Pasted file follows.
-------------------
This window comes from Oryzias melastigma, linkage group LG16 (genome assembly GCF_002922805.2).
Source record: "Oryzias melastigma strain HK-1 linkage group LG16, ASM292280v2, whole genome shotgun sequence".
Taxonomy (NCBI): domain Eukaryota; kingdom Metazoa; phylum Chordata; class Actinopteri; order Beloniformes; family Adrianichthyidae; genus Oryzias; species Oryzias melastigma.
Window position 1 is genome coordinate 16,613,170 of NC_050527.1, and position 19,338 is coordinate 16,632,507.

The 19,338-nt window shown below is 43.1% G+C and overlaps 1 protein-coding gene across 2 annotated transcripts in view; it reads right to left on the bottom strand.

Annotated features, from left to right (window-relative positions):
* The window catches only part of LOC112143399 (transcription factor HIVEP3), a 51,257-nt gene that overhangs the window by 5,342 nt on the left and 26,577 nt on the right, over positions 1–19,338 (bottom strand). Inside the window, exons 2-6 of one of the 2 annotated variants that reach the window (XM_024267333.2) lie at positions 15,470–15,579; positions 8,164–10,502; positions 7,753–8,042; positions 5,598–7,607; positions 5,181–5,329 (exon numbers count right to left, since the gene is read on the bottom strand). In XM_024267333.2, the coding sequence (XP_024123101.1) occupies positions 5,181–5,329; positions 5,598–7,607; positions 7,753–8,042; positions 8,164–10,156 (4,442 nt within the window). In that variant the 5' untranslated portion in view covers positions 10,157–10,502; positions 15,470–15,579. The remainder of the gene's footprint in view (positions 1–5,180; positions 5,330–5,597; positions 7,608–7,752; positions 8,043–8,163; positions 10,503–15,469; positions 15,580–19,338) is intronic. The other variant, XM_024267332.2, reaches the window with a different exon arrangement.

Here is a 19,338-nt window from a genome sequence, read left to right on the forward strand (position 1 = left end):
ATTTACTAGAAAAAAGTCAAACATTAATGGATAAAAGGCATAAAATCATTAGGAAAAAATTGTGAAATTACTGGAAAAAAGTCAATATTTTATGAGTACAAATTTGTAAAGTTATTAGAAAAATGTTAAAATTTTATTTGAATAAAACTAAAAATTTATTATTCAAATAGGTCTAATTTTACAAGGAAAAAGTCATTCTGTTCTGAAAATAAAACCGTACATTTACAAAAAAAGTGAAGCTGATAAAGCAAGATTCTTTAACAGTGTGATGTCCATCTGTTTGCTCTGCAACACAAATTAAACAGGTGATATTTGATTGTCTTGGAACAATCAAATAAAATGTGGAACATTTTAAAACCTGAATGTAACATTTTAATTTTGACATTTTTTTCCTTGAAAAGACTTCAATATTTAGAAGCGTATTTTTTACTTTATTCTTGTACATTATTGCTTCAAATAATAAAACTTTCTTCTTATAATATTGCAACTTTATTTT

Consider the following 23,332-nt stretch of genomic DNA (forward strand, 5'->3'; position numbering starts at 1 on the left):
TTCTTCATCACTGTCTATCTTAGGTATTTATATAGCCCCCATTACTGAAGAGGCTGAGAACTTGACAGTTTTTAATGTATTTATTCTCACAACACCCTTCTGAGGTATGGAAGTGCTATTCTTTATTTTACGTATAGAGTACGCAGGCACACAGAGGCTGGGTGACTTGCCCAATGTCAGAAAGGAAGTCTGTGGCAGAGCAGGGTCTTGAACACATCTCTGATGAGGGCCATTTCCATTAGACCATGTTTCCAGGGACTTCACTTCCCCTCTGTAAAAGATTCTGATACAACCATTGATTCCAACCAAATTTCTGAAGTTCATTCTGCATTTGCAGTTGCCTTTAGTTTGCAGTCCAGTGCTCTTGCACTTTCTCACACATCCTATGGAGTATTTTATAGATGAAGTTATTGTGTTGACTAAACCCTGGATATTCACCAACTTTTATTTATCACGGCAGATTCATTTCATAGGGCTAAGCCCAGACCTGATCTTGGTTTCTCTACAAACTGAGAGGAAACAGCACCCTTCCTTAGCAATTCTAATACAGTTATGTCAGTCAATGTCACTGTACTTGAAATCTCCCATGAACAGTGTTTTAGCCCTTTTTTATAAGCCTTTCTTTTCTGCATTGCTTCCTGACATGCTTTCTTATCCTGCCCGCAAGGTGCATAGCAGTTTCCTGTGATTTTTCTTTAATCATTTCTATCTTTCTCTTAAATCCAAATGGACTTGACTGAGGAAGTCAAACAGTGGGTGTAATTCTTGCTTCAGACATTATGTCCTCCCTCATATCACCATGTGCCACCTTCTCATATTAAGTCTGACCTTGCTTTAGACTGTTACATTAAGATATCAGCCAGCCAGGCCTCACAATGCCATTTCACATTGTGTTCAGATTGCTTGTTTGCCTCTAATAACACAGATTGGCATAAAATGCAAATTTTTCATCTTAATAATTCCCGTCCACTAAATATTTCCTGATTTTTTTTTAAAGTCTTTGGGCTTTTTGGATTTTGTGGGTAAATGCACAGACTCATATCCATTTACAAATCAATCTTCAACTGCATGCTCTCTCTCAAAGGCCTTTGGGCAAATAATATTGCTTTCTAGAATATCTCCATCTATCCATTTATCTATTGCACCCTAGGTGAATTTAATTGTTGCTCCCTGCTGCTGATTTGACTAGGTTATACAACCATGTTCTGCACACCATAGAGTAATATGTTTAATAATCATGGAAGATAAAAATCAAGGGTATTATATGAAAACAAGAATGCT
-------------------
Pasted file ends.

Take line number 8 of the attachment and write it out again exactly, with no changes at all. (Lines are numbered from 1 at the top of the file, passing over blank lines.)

Here is a 19,338-nt window from a genome sequence, read left to right on the forward strand (position 1 = left end):